Wednesday, July 6, 2016

Once Upon a River

Once Upon a River by Bonnie Jo Campbell (2011)

Margo Crane's mother left her several years ago, and now Margo lives with her father on a river in Michigan. Their life is a simple one with few comforts, but Margo loves this life and is content hunting and fishing and target shooting. It's also a rough life and a series of events leads to her father's untimely death, after which Margo sets out alone in her boat with her gun and a biography of Annie Oakley, hoping to find her mother.

Everything I read about this book described it as an outdoor adventure, a journey on a river, and I suppose it is that but that's also a bit misleading. Margo isn't traveling this entire time and, in fact, never goes very far from her home. Nor does she have much of an internal journey from my perspective. Many people who liked this book enjoyed Margo's character a great deal, but I didn't.

The thing is, I don't really even feel like I know her well. We have a close-up on her, but her thoughts aren't really shared which mostly gave me the impression that she didn't do much thinking. She certainly didn't talk much, and her human interactions were fairly limited. Later in the book, she opened up a bit more with people around her, but it didn't help much. She simply didn't have a personality. I couldn't picture her, or imagine having a conversation with her. Her interests and experiences were incredibly narrow and that didn't seem to bother her at all.

It wasn't a bad book, but I can't actually say that I liked it. At first, it was refreshing to read about such a strong young woman with amazing outdoorsy skills, talented with a gun just like her hero, Annie Oakley. But it got old after a while, and I don't feel like Margo grew or changed much during the book. Tough as she was, she wasn't really an active participant in her own life, but just drifted along allowing things to happen to her. I'm not really judging her - she's a teenager after all, and this story is just a couple of years of her life - but it's not especially interesting to read about. I also grew frustrated at how someone who was so self-sufficient in some ways continued to depend on, and even steal from, others to get by. Maybe get a job, Margo? But this never occurred to her.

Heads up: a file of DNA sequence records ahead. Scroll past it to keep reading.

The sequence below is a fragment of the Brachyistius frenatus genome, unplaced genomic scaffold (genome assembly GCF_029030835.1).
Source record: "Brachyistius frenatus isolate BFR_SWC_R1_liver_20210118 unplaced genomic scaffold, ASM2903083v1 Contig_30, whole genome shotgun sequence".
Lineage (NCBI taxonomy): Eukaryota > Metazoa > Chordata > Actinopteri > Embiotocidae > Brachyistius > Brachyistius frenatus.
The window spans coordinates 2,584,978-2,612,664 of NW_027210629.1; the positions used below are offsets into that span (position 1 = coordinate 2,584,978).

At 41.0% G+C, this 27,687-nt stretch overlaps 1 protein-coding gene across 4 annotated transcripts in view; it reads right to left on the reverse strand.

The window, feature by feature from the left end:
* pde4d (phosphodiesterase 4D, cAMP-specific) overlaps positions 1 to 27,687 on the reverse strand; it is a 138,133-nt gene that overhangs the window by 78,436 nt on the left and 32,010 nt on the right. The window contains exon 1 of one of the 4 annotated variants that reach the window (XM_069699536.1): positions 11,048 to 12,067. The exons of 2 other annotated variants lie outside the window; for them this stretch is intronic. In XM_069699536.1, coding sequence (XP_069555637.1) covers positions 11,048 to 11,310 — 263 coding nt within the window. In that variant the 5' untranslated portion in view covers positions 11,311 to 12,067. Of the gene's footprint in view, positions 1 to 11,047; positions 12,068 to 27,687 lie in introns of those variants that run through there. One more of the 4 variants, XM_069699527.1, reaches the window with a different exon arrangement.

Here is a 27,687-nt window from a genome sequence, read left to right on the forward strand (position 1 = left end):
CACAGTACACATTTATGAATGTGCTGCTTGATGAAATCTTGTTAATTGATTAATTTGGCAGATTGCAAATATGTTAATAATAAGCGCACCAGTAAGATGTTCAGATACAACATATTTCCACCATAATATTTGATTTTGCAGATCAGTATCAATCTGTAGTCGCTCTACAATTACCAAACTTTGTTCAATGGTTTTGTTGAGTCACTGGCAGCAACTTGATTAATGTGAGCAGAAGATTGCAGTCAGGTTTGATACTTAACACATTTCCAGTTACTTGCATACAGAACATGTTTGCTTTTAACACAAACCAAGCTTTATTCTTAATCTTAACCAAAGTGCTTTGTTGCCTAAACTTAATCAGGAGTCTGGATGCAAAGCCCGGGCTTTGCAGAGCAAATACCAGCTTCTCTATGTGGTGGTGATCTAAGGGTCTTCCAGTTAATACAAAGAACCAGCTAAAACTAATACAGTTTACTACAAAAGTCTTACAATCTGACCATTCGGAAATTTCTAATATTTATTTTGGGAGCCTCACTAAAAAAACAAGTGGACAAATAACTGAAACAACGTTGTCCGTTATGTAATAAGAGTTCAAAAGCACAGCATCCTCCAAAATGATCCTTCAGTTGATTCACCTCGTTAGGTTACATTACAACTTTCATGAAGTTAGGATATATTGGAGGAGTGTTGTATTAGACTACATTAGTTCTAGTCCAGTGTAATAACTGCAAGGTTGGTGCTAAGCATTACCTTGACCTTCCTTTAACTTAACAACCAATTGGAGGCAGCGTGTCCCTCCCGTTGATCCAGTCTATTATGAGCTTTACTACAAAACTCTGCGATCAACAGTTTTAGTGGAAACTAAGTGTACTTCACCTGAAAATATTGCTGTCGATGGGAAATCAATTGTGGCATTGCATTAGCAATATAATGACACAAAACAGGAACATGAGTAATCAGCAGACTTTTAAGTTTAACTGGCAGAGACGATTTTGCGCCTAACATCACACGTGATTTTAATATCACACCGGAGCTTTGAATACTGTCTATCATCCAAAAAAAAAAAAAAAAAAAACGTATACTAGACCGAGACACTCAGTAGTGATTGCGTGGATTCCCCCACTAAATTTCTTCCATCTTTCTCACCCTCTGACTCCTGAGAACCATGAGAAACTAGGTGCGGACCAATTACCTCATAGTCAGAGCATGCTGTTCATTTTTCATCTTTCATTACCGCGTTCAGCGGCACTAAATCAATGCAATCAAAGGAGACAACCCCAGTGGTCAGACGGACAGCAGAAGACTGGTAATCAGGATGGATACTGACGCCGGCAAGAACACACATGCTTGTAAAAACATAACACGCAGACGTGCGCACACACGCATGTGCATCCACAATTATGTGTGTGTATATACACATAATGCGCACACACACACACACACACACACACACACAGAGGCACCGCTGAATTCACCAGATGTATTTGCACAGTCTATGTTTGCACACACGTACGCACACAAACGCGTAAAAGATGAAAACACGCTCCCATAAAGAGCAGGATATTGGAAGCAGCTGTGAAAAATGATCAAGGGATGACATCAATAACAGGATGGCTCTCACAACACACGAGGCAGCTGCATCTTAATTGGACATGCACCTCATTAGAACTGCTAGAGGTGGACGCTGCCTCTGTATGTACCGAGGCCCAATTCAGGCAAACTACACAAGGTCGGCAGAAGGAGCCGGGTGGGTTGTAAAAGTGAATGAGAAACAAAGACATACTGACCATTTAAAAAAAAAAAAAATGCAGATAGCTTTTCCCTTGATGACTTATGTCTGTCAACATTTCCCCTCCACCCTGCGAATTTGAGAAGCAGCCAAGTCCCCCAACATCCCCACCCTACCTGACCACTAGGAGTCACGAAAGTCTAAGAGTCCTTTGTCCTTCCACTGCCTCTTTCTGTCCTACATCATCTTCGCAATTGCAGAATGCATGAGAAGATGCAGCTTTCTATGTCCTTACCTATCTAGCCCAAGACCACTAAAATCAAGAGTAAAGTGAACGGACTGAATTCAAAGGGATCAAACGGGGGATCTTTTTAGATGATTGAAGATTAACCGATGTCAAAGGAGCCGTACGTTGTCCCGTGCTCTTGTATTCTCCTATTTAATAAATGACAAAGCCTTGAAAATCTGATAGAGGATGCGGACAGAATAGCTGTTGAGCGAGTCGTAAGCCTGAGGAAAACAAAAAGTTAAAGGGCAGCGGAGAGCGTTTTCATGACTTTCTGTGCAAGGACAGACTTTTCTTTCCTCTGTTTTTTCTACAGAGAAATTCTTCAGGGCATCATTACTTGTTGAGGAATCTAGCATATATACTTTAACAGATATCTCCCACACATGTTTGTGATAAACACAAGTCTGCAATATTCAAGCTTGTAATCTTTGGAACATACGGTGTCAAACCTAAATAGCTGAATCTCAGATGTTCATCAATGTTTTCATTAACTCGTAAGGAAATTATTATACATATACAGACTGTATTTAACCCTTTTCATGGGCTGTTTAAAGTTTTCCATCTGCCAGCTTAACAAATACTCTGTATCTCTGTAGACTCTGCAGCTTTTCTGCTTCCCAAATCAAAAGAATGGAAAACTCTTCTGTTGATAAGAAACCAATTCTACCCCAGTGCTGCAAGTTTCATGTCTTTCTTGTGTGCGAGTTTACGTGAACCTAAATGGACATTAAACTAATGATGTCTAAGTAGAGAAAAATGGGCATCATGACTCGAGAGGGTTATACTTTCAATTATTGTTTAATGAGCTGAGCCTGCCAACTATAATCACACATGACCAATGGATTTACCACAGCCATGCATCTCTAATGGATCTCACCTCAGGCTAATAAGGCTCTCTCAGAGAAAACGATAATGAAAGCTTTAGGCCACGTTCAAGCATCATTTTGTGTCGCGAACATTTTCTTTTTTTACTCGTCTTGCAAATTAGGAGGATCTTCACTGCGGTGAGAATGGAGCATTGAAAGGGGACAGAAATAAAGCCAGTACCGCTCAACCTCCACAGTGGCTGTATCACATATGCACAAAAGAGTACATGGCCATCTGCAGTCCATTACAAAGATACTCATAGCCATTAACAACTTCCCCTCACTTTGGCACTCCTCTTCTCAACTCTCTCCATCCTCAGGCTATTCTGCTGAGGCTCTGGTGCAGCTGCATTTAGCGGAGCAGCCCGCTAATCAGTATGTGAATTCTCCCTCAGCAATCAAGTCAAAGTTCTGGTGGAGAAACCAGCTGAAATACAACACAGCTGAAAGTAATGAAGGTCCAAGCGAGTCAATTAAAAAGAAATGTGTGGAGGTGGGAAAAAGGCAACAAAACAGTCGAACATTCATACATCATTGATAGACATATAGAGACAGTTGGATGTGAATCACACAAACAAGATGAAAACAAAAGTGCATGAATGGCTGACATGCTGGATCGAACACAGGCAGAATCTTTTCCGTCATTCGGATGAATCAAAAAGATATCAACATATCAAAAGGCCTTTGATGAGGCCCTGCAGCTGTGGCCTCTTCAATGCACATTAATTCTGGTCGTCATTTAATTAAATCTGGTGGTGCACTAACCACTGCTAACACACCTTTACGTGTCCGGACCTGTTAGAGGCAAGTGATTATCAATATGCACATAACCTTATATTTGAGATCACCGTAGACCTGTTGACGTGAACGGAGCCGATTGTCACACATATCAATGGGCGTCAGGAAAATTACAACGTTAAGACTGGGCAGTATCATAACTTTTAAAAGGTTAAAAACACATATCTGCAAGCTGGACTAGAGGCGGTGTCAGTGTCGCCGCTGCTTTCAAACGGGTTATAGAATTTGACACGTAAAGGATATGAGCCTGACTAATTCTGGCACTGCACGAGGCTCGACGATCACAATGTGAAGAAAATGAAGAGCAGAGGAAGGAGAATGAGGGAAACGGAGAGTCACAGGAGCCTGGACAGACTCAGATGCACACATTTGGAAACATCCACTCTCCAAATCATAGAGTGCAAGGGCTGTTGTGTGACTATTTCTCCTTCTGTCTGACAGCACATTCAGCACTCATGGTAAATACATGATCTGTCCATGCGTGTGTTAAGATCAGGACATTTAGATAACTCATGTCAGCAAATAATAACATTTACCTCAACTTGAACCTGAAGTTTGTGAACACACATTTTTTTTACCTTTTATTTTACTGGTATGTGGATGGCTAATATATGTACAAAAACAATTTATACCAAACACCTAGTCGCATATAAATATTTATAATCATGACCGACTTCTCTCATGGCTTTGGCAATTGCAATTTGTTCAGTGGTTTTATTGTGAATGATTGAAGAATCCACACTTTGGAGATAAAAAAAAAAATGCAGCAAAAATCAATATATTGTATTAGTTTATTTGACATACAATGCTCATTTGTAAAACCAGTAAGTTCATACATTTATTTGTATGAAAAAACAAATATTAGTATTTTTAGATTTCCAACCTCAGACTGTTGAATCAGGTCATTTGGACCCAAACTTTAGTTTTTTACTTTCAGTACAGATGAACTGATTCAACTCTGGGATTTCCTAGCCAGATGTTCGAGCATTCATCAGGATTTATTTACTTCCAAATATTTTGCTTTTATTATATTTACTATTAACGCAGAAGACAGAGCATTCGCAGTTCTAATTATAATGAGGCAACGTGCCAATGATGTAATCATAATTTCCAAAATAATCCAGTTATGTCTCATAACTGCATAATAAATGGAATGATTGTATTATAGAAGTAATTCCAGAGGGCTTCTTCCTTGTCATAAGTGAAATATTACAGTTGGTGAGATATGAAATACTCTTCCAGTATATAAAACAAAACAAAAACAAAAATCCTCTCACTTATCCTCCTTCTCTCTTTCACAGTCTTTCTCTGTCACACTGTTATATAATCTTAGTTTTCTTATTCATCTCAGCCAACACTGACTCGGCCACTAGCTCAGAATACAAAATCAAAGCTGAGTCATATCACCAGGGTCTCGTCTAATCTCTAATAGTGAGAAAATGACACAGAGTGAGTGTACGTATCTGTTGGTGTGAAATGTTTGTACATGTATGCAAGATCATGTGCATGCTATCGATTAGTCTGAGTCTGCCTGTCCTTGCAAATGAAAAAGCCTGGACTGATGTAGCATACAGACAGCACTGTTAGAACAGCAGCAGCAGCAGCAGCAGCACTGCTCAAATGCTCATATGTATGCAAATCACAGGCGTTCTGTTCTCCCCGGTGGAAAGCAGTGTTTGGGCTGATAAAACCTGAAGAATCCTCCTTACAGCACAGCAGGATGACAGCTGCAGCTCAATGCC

This is also the second book in a row that contained more than one rape. It doesn't bother me normally, but after reading An Untamed State I was sort of like oh no, not more of this! Even worse, it wasn't really dealt with in this book. Again, I don't know what Margo thought or felt about what happened to her, not really.

I know a lot of people really like this book. It comes up on various lists and whatnot, which is why it stayed on my To Read list for so long. I'm not sorry I read it - I didn't dislike it enough to stop reading it and even liked it pretty well for probably about the first half. Not enough books center on people who are so off-the-grid and are basically happy living a simple life, hunting and fishing to sustain themselves. But I don't feel like the story went anywhere or resolved anything, and Margo didn't grow much as a character despite everything that happened to her. I would have liked to see her take charge a bit more, realize the ways she limits herself, and maybe even grow a sense of humor.

This was my final book for my TBR Pile Challenge, which I have now completed. I'm super impressed that I managed to do so in only half a year, especially since I didn't finish at all last year.

1 comment:

bonniejo said...

Thank you for reading my book, Once Upon a River, and congratulations for meeting your reading challenge. Have a great summer!